I believe it was a death knell for his presidential campaign, and probably killed any prospects of being picked as a running mate as well.
Yesterday, we talked about how the Kasich administration approved incentive for 30 new jobs projects. Another one of the big projects included will secure the future of jobs at Ford’s Avon Lake assembly plant. With the new incentives, Ford actually plans on bringing medium duty truck production out of Mexico and to Ohio. From the Lorain Morning Journal:
“Their visit will highlight the importance of the partnership with our state and local governments in moving production of the F-650 and F-750 from Mexico to our facility,” the plant advisory said. “We are also insourcing the F53 motor home chassis and F59 commercial stripped chassis production from an outside supplier.
“Furthermore, your ongoing commitment to delivering a high quality product to our customers is making this investment possible,” the plant advisory said. “We want to thank all of you for your contributions in securing the future of the Ohio Assembly Plant.”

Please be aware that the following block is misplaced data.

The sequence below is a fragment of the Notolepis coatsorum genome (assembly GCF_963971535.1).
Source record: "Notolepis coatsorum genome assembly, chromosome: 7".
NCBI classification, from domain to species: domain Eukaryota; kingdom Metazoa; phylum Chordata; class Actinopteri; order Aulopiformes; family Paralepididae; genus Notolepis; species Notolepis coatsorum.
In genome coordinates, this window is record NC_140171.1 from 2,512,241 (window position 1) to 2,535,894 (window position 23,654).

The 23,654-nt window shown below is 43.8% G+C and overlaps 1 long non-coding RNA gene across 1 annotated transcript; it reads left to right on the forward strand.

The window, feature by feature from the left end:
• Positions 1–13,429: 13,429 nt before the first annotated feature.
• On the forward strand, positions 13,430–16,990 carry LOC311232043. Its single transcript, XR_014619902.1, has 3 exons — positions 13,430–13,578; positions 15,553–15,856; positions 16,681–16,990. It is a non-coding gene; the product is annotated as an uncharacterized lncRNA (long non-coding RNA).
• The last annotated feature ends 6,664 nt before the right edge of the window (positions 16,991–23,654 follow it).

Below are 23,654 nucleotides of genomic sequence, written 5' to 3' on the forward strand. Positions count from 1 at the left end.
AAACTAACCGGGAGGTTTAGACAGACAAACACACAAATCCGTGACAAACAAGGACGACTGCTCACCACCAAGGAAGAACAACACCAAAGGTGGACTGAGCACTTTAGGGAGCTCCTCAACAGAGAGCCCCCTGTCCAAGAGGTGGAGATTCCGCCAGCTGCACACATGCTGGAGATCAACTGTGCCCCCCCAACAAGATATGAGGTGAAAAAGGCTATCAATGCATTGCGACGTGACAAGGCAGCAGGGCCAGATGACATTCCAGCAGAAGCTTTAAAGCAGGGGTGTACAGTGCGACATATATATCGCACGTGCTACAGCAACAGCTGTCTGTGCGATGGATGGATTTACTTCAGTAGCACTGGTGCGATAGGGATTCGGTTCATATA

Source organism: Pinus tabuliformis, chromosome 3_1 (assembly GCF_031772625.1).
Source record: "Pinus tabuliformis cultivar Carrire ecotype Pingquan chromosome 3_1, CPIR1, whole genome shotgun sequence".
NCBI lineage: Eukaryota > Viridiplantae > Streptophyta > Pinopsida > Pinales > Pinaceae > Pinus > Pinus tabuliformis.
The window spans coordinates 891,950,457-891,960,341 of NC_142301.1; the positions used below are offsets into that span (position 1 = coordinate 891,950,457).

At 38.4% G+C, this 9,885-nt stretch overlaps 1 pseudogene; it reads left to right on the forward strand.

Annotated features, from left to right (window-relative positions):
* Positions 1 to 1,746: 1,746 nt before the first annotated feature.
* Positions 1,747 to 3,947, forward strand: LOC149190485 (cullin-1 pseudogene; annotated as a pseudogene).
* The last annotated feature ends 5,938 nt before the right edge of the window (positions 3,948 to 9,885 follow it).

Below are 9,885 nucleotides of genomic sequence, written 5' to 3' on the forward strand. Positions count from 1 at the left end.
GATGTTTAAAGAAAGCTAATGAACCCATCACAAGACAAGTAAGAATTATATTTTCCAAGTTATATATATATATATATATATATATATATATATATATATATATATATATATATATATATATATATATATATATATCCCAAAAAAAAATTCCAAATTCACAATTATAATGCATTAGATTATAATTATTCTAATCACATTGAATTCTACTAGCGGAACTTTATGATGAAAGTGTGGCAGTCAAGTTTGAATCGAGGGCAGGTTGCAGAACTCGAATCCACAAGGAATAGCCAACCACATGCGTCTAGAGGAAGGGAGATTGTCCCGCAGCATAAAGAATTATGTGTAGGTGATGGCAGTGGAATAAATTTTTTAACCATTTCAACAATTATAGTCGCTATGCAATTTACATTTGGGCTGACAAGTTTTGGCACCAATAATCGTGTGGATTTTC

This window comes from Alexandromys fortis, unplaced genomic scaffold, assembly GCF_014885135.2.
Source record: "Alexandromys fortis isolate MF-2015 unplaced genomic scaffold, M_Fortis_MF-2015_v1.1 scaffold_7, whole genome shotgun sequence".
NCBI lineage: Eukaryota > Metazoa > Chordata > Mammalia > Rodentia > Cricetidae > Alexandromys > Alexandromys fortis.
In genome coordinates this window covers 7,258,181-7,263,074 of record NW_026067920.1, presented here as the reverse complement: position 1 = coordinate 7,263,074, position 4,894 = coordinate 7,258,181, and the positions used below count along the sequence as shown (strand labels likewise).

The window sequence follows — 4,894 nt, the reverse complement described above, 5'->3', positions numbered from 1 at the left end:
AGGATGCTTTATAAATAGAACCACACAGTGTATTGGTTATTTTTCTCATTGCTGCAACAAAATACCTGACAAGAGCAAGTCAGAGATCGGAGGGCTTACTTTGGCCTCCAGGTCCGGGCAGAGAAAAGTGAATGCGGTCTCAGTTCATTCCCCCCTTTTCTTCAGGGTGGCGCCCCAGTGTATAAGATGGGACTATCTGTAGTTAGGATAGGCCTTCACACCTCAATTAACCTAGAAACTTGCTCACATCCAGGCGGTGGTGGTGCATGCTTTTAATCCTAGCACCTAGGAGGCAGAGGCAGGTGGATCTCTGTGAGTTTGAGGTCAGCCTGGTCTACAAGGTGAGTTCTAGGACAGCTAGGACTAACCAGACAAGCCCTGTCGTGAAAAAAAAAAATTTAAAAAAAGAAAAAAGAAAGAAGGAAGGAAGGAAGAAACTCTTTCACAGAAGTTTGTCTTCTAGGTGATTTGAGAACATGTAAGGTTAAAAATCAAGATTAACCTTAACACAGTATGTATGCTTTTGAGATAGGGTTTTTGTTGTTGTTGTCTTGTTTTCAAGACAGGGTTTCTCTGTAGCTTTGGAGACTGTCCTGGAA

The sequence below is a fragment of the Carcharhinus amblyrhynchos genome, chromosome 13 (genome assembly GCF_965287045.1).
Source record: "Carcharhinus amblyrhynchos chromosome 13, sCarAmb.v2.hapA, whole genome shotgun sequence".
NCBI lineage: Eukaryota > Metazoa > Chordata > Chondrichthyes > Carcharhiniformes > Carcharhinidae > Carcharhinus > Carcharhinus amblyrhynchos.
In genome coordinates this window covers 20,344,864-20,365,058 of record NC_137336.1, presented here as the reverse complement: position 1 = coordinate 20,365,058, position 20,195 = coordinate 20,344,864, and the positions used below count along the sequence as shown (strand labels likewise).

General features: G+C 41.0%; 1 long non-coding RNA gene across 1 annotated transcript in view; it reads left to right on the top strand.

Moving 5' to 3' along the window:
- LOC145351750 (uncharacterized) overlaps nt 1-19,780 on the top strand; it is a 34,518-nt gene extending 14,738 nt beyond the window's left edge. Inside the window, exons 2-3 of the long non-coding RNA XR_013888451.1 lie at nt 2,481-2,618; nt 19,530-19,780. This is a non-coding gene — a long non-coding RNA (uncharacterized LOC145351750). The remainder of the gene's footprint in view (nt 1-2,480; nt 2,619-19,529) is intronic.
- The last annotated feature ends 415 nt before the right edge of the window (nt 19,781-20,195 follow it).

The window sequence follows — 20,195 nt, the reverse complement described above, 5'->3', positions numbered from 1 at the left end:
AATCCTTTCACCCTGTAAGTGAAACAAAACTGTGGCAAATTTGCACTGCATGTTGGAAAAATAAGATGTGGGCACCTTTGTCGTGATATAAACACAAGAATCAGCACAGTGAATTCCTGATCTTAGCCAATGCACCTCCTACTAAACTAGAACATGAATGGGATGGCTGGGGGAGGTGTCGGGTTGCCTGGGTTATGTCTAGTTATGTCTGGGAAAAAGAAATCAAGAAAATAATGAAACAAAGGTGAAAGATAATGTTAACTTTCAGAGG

Let’s be absolutely clear. Donald Trump had nothing to do with this.It happened in 2011.
This past summer, after millions of dollars of investment in the plant, the first heavy duty Ford truck rolled off the assembly line in the re-tooled Avon Lake, Ohio plant. Mr. Voltova seems to have read this CNN Money article about it, and decided to inexplicably give Trump the credit.
Voltova also wrongly states that the Ford plant is located in Youngstown, Ohio, which is 90 miles away. Fittingly, the article features an obviously manipulated photo showing Trump standing in an auto plant speaking at a podium in the path of a moving assembly line.
What’s disturbing is that Trumpkins and Trump himself are now citing this ridiculous and poorly written article as proof that Trump pressured Ford into this move.
It was quoted on Right Wing News, and the Donald himself is tweeting about it.